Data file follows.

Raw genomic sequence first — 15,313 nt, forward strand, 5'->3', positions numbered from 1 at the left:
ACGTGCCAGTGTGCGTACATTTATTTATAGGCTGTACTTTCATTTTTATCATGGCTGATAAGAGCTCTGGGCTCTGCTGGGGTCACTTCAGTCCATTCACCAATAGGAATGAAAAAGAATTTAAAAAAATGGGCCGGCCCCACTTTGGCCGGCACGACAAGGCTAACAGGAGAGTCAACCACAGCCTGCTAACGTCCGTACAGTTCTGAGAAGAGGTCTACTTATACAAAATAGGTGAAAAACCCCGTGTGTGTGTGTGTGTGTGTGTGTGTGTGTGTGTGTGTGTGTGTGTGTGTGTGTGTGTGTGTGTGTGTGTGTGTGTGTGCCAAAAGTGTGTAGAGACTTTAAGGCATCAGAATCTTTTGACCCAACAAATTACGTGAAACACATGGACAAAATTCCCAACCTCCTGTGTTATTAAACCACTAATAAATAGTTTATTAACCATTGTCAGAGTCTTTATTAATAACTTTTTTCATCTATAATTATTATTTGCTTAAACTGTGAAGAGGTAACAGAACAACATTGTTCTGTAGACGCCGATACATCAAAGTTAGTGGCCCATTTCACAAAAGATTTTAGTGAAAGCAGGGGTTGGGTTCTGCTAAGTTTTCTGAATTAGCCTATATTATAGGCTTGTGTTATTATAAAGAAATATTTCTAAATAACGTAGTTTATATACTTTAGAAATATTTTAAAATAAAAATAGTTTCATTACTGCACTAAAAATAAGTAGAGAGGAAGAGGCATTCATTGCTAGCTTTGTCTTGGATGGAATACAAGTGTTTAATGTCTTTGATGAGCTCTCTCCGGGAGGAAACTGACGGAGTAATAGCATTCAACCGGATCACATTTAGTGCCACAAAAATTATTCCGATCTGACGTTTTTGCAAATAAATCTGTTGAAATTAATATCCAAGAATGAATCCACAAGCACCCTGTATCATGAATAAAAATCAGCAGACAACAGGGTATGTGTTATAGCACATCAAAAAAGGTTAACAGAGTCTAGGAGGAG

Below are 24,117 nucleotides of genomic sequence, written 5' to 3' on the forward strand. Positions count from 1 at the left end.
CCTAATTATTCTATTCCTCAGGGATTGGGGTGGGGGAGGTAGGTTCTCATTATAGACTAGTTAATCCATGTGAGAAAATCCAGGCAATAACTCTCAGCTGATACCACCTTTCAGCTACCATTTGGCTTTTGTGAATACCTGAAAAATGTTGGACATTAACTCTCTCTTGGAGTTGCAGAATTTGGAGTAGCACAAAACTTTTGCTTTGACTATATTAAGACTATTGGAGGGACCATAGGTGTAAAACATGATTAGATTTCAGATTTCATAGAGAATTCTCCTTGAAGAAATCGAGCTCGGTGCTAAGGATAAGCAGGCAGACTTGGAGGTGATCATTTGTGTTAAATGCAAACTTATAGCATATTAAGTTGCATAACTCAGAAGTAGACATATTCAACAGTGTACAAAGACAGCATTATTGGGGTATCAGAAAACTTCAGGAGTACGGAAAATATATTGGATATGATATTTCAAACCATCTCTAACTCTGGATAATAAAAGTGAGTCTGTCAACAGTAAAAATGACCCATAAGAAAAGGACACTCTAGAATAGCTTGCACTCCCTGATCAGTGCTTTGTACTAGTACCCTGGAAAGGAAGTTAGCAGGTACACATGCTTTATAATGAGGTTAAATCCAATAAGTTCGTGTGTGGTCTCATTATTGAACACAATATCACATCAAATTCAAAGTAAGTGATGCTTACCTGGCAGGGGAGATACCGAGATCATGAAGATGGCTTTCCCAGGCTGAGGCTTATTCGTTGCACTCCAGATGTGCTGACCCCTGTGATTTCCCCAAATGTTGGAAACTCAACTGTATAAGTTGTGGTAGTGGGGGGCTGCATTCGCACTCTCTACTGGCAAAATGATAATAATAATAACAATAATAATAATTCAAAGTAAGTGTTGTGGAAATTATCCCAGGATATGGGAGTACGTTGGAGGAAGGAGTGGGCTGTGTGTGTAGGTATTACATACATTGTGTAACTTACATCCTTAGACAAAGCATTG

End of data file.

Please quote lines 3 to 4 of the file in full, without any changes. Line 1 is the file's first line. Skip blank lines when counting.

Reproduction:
Below are 24,117 nucleotides of genomic sequence, written 5' to 3' on the forward strand. Positions count from 1 at the left end.
CCTAATTATTCTATTCCTCAGGGATTGGGGTGGGGGAGGTAGGTTCTCATTATAGACTAGTTAATCCATGTGAGAAAATCCAGGCAATAACTCTCAGCTGATACCACCTTTCAGCTACCATTTGGCTTTTGTGAATACCTGAAAAATGTTGGACATTAACTCTCTCTTGGAGTTGCAGAATTTGGAGTAGCACAAAACTTTTGCTTTGACTATATTAAGACTATTGGAGGGACCATAGGTGTAAAACATGATTAGATTTCAGATTTCATAGAGAATTCTCCTTGAAGAAATCGAGCTCGGTGCTAAGGATAAGCAGGCAGACTTGGAGGTGATCATTTGTGTTAAATGCAAACTTATAGCATATTAAGTTGCATAACTCAGAAGTAGACATATTCAACAGTGTACAAAGACAGCATTATTGGGGTATCAGAAAACTTCAGGAGTACGGAAAATATATTGGATATGATATTTCAAACCATCTCTAACTCTGGATAATAAAAGTGAGTCTGTCAACAGTAAAAATGACCCATAAGAAAAGGACACTCTAGAATAGCTTGCACTCCCTGATCAGTGCTTTGTACTAGTACCCTGGAAAGGAAGTTAGCAGGTACACATGCTTTATAATGAGGTTAAATCCAATAAGTTCGTGTGTGGTCTCATTATTGAACACAATATCACATCAAATTCAAAGTAAGTGATGCTTACCTGGCAGGGGAGATACCGAGATCATGAAGATGGCTTTCCCAGGCTGAGGCTTATTCGTTGCACTCCAGATGTGCTGACCCCTGTGATTTCCCCAAATGTTGGAAACTCAACTGTATAAGTTGTGGTAGTGGGGGGCTGCATTCGCACTCTCTACTGGCAAAATGATAATAATAATAACAATAATAATAATTCAAAGTAAGTGTTGTGGAAATTATCCCAGGATATGGGAGTACGTTGGAGGAAGGAGTGGGCTGTGTGTGTAGGTATTACATACATTGTGTAACTTACATCCTTAGACAAAGCATTG